Anonymous said...

Would it matter to any of you that CLEAT doesn't represent most officers in Texas? Not even a third of them depending on whose numbers you use. NPR suggests Texas has around 75,000 sworn officers ( and CLEAT tells the world it represents 17,500 officers on its website, but if you ask local union leaders whose departments are listed on the website, most of them will tell you that CLEAT has some minor role but doesn't speak for them.

In the larger cities, most police unions continually call for more training, enough manpower to do more than pay lip service to community policing, and to be outfitted with gear that helps saves lives. City administrators shut down such things as too expensive, just as elected leaders point fingers at civil service laws when they allow shoddy investigations for misconduct because they would prefer to have another DARE officer, bicycle cop, or feel good program to make them look good.

Gritsforbreakfast said...

11:23, that's an awfully benign take you have on police unions in larger cities, which in my experience spend nearly all their energy making sure - either through direct defense or negotiated contract provisions - that it's as difficult as possible to punish cops who engage in misconduct. They care about manpower because it means more dues. But I don't hear much from unions about community policing or, generally, equipment (except, e.g., raising "concerns" about bodycams).

Police associations in Texas are essentially misconduct insurance for officers - you pay your dues so a hyper-aggressive lawyer or three will defend you if you ever screw up.

Oh, and CLEAT doesn't represent everyone, it's true, but TMPA follows their Alinskyite tactics to a T and the playbook cited has had a profound effect on police union culture both at the larger municipal unions and far beyond the state lines. The fact that the heads of the hydra are distinguishable doesn't mean you won't get snakebit trying to make friends with one of them.

Anonymous said...

Big city police unions are often hated by much of their membership but the only thing they provide they virtually everyone agrees on is legal representation. Coming from a legal advocate who thinks a vigorous defense is absolutely essential and an important provision of modern day life, it's weird to see Grits complain about such a group in direct opposition to all his other stances. But I suppose police officers accused of misconduct should be given the modern day equivalent of the dunking test used for witches hundreds of years ago.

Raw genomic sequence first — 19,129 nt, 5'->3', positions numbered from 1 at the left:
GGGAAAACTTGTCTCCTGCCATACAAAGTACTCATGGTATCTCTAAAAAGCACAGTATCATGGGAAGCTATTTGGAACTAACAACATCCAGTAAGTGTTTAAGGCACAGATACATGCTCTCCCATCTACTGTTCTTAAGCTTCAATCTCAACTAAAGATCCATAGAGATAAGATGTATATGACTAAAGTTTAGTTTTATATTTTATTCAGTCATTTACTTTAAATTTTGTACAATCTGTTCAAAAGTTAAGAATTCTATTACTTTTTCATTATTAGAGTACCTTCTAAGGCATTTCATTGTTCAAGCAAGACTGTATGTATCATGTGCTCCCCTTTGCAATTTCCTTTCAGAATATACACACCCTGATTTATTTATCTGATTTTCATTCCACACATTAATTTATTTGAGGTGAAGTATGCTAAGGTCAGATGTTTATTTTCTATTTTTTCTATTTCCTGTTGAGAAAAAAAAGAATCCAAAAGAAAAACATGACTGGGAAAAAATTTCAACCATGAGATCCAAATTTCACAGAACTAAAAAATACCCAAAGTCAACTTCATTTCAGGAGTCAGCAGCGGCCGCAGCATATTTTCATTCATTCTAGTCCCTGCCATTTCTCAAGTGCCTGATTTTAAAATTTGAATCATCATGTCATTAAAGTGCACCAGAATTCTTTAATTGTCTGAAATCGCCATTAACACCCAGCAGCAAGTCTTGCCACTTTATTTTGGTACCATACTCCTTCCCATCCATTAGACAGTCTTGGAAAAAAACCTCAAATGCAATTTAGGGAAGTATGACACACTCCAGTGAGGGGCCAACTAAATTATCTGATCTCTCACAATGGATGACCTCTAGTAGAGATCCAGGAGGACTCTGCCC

Regardless of what you hear about Grits, HCSO and HPD were two of the first groups calling for cameras, with reasonable expectations about their use. They know that cameras will support the actions of officers in the vast majority of cases. That doesn't mean they want their bathroom breaks recorded for all posterity, nor do they think any footage should be secret to them yet available to everyone else as some activists proposed.

As far as dues are concerned, I don't think their drive for manpower is related to getting an extra $28 a month (TMPA) so much as knowing that more manpower might mean more chances two officers will ride in a car safer or that backup is more readily available but nice way to play to the hicks who are only critical in one direction when it comes to police. But even TMPA only sort of represents about 20,000 officers so the two heads of this hydra you speak of put together cover less than half the body you assign some glorified status to as a result.

And using tactics like other right wing and left wing groups use to get a fair shake sounds so horrible, the bottom line being that police have every bit as much a right to a defense against false accusations or mistakes as anyone else. Why does this upset you so much? In cases where some officer is crooked or malicious, the best lawyers aren't going to get him off the hook if the agency does their job correctly. Perhaps you should focus your wrath on that because whatever you imagine exists of a "thin blue line" for true criminal behavior is generally unfounded. Most cops I know hate those rare bad apples more than you ever will, the difference being that they don't also hate those who make human mistakes on occasion or fall short of perfection.

Anonymous said...

Alinskyite police unions are more than just uniform policeman they are holding our justice system hostage. From the policeman on the street to DA's and judges are addicted to this cult of evil corruption. They have deceptively created an elitist group that is exempt from the laws of the land.

Gritsforbreakfast said...

5:07, I'm fine with cops having vigorous legal representation, I only object to special rules that give them more rights than others, to the detriment of accountability. There are competing values in the system. I've never said a vigorous legal defense is all that matters in the civilian context, and it's not true for cops, either.

On CLEAT and TMPA, first, they'd dispute your numbers, though I think you're probably closer to right. Second, once you add in the handful of large independents who, as you suggest, also embrace Alinskyite tactics (and in the case of Dallas and Houston formally ally with TMPA on legislative questions), I'm not sure what you think that line of argument proves. Not much, IMO.